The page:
- Hillside Middle School
Middle school students spread simple message of help and hope to others
January 13, 2020
Always love your selfie.
This is the simple message three middle school students have for their peers and the community.
Cheyenne Nowak, Hillside Middle School seventh-grader, Dinella Messina, Greenbriar Middle School seventh-grader, and Peyton Giaimo, Holy Family Catholic School eighth-grader are cadette members of Girl Scout Troop 71658 in Parma. For their Silver Award Project, which is the highest award a cadette can earn, these passionate students focused on anxiety, depression and suicide awareness among teens.
“The project was about suicide and how we can prevent that from happening because when kids are in depression, have anxiety or are broken down in their self-esteem, they tend to want to hurt themselves or even commit suicide,” Nowak explained. “So we made a poster that the kids could go up, take a post-it note, and place their name by their feelings on the board. If they put their post-it in a spot like ‘I’m in a Dark Place,’ a teacher or adult can talk to them and help them.”
The students dropped off posters at middle schools and high schools in the district and encouraged schools to use them to start a conversation about mental health among students.
The girls also had signs made that were displayed in Parma’s parks and in people’s yards that had inspirational messages on them. The students visited Cornerstone of Hope and participated in the NAMI (National Alliance on Mental Illness) walk, as well.
“We looked up positive quotes and put them on signs so people could see them,” Messina shared. “We did this in September because September is Suicide Awareness Month.”
They attended the 2019 PCSD Opening Kick-Off, where they handed out materials from NAMI, Life Act and Cornerstone for Hope, created a handout with ways to de-stress and resources to help, and passed out buttons with the same positive quotes on their yard signs. The girls asked people to place their feelings for the day on the board, too.
“We also did a stress test at the kick-off, where we had people come up and answer some questions,” Giaimo expressed. “We had 56 people take the survey and found that people were stressed and some even wanted to hurt themselves.”
The girls worked tirelessly on this project and successfully completed all the requirements by the first semester of this school year. This is a 50-hour community service project and the main goal was to identify a need in the community and work on a solution to help make their community a better place.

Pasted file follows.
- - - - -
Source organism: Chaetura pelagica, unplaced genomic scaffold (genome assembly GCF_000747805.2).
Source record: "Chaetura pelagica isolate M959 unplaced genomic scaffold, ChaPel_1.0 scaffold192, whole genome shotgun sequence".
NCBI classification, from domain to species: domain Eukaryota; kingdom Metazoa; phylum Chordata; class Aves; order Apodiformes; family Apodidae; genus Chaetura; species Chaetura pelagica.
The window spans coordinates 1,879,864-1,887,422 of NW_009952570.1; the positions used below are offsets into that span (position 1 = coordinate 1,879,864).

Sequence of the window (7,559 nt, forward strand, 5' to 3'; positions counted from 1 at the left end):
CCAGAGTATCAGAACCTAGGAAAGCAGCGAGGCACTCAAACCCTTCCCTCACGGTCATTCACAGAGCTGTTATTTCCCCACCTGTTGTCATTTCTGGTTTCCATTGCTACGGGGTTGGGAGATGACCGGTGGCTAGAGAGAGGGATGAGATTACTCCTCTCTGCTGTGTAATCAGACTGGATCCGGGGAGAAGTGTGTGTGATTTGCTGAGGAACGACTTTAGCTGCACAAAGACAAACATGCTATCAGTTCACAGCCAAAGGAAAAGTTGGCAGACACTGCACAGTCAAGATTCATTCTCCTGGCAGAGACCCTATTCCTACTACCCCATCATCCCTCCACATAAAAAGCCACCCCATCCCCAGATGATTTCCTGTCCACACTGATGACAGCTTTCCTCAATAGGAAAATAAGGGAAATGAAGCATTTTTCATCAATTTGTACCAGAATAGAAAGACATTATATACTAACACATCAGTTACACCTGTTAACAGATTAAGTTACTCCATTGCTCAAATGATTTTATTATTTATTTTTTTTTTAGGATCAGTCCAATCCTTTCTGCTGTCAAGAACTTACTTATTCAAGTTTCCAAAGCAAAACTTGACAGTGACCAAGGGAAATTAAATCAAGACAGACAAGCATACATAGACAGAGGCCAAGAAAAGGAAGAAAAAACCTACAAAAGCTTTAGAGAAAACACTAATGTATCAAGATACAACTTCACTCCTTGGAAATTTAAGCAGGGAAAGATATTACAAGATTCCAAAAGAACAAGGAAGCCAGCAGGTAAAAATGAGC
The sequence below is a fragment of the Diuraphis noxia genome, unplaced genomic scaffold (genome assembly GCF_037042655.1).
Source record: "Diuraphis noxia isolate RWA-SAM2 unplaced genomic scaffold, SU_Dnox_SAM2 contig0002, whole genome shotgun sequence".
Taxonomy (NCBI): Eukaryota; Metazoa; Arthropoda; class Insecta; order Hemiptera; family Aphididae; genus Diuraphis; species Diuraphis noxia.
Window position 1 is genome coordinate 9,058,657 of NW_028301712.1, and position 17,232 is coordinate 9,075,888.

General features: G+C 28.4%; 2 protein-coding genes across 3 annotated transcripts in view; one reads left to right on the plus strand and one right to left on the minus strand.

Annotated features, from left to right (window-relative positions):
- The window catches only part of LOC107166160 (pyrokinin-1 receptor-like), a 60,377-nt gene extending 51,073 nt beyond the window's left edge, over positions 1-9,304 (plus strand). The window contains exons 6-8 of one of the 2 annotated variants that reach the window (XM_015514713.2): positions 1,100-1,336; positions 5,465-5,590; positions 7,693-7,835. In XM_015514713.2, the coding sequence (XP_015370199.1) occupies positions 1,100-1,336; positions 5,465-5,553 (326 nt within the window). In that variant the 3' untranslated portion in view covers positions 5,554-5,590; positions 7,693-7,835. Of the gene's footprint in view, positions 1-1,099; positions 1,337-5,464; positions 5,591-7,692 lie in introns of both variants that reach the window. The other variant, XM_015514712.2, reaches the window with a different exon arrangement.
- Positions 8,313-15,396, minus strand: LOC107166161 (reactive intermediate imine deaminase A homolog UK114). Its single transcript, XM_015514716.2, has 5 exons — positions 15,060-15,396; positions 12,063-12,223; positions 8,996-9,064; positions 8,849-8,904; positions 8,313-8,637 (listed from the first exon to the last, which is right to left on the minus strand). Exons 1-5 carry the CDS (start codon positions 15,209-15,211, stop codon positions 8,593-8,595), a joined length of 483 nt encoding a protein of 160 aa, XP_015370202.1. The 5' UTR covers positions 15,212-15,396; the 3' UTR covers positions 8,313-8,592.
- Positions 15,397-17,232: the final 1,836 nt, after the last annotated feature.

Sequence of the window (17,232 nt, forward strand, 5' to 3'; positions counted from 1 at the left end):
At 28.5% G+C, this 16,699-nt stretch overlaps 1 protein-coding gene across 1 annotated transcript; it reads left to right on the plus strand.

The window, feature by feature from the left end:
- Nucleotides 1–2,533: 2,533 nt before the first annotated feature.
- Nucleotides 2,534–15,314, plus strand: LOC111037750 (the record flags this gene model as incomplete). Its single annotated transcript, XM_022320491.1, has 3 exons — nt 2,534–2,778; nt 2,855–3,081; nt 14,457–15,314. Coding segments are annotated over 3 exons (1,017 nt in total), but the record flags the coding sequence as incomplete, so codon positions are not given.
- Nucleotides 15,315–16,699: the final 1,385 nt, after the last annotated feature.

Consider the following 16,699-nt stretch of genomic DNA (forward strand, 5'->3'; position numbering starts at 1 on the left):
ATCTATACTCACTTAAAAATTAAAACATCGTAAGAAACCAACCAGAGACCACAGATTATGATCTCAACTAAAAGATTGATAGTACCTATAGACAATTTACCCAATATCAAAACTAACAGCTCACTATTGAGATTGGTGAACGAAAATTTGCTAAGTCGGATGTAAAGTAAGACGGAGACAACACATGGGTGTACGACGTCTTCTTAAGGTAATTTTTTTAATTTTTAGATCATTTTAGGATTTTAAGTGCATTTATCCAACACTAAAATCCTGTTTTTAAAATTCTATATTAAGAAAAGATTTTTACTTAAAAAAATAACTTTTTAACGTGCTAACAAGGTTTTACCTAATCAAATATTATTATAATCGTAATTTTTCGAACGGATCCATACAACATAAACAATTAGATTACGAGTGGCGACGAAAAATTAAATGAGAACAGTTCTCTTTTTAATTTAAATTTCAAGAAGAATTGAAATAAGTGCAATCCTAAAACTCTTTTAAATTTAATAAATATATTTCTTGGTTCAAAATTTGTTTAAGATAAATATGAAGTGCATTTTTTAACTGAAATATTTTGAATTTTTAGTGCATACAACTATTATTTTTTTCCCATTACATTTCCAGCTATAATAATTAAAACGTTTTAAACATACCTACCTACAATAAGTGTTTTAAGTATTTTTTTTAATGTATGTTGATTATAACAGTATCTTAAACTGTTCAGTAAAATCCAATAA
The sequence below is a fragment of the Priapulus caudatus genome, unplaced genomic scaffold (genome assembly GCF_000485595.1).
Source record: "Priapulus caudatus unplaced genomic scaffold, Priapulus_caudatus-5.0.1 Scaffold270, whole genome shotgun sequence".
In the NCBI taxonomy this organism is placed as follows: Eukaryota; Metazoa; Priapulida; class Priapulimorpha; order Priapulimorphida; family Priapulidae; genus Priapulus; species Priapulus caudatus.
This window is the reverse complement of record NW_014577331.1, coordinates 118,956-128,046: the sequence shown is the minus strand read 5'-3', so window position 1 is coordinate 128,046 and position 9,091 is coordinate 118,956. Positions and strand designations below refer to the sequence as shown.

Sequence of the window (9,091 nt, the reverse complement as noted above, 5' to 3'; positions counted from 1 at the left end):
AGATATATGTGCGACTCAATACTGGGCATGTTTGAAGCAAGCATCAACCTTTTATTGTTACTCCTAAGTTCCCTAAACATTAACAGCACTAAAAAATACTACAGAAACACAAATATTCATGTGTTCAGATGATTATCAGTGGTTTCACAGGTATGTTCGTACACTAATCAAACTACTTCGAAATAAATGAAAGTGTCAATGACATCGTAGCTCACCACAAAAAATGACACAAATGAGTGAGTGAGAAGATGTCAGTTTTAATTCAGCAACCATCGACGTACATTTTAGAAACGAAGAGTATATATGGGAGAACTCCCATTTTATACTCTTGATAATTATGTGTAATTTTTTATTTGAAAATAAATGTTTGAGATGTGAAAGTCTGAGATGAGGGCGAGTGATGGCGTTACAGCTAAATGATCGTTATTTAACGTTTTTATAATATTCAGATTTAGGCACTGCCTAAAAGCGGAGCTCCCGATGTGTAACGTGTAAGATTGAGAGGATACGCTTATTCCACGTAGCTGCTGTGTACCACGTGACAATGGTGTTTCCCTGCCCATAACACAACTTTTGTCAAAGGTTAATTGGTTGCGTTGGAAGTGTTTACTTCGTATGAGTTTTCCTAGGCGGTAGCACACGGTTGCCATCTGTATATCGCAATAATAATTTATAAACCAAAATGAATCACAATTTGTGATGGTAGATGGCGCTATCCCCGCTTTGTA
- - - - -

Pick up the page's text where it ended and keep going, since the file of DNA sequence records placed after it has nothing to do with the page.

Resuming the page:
“This project was important to me because I had an uncle who committed suicide almost 10 years ago,” Messina said. Nowak and Giaimo shared that they have been personally impacted by this topic, as well.
As they reflected more on their project, the girls agreed that they did make a difference in their school and community. They also noticed that the topics they researched are things that adults, teens and kids are going through every day.
“We are never going to be able to stop someone from doing it because we can’t control what they are feeling at that time, but I feel like they should be able to talk to someone,” Nowak expressed. “If we can at least try to get through to them that if it’s not ok, it doesn’t have to be the end, we can help people.”
“I also noticed that for kids who might hurt themselves, we can make a change before they do it completely,” she added.
Something they wish they could do differently would be to ship out care packages or provide tangible support to those who may be struggling to let them know they are loved and wanted, Nowak said.
“I think it would have also been good to do assemblies at the schools to spread more awareness,” Giaimo described. “I know some kids might not have taken it seriously, but there are kids who might really have needed to hear the message.”
The girls are not shy about learning and discussing tough topics. They completed their Bronze Award as junior girl scouts on human trafficking.
“I just want people to remember that there is always someone out there that can help you,” Nowak shared.
“And there is always someone who cares,” Giaimo added.
PHOTO CAPTION: (L –R) Peyton Giaimo, Cheyenne Nowak, and Dinella Messina ask people how they are doing at the 2019 PCSD Opening Kick-Off.